Evil Manipulative People and Emotional Damage


manipulative controlling peopleSome days are very difficult for me. I am always filled with sympathy and understanding for the victims and survivors of child abuse but on some days the whole subject just makes me see red. It makes me angry that so many children have suffered at the hands of manipulative, controlling and abusive adults. Every day I hear tragic stories from people who have survived very dysfunctional childhoods at the hands of horribly sick adults.  I get really angry at what so many children are enduring even as I write this and at what so many (now adult) children have had to endure.


And these same adult children have been expected to grow up “normally” after having a dysfunctional childhood like that. I was expected to function normally, and have high self esteem to the degree that was manipulated and convinced into believing that the low self esteem that I experienced was my own fault! And this expectation that I should “snap out of it”, “grow up,” “get over it” and take charge of my life, was often communicated by the very same people who abused and controlled me in the first place. First I was mistreated, devalued and manipulated and then I was blamed for having depressions and other difficulties in life!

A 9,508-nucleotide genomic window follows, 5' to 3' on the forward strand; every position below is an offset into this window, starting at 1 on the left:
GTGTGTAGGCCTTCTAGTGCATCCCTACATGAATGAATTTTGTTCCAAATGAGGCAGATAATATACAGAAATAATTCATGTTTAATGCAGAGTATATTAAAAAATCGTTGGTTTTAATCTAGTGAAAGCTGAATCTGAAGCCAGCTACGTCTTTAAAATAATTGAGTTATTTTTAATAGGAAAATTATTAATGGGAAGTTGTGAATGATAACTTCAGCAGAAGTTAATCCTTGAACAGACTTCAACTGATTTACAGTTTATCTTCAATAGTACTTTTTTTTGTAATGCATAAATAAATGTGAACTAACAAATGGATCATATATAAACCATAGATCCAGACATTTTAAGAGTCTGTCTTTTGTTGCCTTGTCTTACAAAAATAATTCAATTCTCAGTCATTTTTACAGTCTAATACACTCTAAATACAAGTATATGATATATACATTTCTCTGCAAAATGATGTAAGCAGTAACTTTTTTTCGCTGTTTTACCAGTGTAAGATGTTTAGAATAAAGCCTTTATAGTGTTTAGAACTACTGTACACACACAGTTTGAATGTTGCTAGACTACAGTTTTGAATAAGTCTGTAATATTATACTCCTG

As Survivors of this manipulation and abuse we learn to accept those expectations and turn them on ourselves, believing that we SHOULD just grow up and be fine and dandy without ever having a chance to deal with the ROOT of the problem.  And the problem is that other people devalued and dismissed me and that there was damage was done. That didn’t start when I started needing help with situations in my adult life; it started when I was abused, mistreated and discounted and I didn’t get help or support. I was called an exaggerator and told I talked to hear myself talk.  I was told that I was mistaken and that I was wrong. I learned not to tell about the ongoing things that happened and I learned not to tell about any new things that happened.